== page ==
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   Chapter 30 PEACE IN SHOW AND PEACE IN TRUTH

The Emancipated By George Gissing Characters: 14830

Updated: 2017-12-06 00:02


At first so much relieved that he was able to sit down and quietly review his thoughts, Elgar could not long preserve this frame of mind; in half an hour he began to suffer from impatience, and when the time of Cecily's return approached, he was in a state of intolerable agitation. Mallard's severity lost its force now that it was only remembered. He accused himself of having been, as always, weakly sensitive to the moment's impression. The fact remained that Cecily had spent a long time alone with Mallard, had made him the confidant of her troubles; it credible in human nature-the past borne in mind-that Mallard had never exceeded a passionless sympathy? Did not Miriam say distinctly that suspicion had been excited in her by the behaviour of the two when they were in Rome? Why had he not stayed to question his sister on that point? As always, he had lost his head, missed the essential, obeyed impulses instead of proceeding on a rational plan.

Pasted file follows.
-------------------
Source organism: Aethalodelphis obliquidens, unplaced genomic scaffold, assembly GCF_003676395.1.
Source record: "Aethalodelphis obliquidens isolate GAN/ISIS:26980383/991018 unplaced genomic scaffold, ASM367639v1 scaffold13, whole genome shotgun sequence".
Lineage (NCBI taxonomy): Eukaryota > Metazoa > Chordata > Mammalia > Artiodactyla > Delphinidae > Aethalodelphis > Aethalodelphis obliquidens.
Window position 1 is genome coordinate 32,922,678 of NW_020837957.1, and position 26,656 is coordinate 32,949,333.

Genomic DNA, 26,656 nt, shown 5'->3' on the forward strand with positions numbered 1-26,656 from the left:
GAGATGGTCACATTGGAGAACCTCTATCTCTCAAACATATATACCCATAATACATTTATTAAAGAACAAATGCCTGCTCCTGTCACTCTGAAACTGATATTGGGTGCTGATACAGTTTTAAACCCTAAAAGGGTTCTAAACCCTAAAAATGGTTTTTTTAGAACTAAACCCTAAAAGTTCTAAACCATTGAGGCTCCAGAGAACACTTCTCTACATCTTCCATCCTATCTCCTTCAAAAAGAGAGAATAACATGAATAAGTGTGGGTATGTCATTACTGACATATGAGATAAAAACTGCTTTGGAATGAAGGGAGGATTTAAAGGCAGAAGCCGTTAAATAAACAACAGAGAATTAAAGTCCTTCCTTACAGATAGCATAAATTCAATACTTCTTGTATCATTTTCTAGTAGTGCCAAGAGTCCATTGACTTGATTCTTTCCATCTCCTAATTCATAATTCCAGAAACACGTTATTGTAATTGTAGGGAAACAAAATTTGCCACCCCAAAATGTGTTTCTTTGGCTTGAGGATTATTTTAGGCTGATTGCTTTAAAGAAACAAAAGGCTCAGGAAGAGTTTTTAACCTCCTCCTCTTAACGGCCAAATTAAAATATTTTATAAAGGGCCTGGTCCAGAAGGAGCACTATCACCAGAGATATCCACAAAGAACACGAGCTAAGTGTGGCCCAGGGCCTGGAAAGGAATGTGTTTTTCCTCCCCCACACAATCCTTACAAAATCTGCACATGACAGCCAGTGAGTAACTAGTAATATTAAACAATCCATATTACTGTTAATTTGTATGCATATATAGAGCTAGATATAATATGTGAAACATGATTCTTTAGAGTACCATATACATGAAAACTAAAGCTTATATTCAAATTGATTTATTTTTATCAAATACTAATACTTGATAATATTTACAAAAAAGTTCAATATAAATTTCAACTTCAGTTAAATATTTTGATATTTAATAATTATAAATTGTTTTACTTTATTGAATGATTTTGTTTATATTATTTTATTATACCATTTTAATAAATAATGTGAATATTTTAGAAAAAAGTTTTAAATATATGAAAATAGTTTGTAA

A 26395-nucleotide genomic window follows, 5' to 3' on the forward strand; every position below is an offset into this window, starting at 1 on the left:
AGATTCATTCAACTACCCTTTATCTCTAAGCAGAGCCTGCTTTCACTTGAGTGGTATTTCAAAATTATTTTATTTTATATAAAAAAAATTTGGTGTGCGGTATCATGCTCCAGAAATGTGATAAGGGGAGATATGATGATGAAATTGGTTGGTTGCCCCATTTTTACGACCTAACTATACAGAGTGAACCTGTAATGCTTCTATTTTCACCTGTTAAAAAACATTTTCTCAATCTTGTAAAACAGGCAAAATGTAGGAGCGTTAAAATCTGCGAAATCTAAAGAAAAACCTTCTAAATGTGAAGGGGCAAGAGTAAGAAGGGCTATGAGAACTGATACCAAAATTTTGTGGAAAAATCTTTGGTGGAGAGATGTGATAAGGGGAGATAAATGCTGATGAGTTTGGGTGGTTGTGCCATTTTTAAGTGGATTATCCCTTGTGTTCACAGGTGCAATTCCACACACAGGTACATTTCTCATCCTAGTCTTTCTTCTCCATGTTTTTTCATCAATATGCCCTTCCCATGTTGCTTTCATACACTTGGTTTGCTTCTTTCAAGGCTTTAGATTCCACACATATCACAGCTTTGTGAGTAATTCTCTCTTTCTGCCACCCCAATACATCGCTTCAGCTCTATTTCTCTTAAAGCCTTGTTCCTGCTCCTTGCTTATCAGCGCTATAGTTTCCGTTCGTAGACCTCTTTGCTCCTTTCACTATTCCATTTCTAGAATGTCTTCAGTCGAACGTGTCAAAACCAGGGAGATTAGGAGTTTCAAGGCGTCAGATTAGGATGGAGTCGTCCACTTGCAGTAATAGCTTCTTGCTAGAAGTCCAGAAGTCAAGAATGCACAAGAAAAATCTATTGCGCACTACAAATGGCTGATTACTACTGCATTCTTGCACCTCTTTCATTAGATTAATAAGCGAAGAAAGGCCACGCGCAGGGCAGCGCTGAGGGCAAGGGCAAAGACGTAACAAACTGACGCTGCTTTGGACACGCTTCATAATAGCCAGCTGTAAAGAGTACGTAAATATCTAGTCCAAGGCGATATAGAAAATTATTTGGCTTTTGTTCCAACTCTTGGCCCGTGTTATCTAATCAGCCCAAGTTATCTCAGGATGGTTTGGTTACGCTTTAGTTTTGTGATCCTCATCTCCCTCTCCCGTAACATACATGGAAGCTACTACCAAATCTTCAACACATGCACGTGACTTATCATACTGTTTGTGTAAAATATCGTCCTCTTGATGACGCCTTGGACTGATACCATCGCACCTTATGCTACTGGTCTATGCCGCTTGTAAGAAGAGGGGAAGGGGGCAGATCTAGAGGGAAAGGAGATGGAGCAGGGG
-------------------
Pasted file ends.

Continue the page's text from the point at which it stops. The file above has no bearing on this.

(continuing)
He worked himself into a sense of being grossly injured. The shame he had suffered in this morning's interviews was now a mortification. What had he to do with vulgar rules and vulgar judgments? By what right did these people pose as his superiors and look contemptuous rebuke? His anger concentrated itself on Cecily; the violence of jealousy and the brute instinct of male prerogative plied his brain to frenzy as the minutes dragged on. Where had she passed the night? How durst she absent herself from home, and keep him in these tortures of expectation?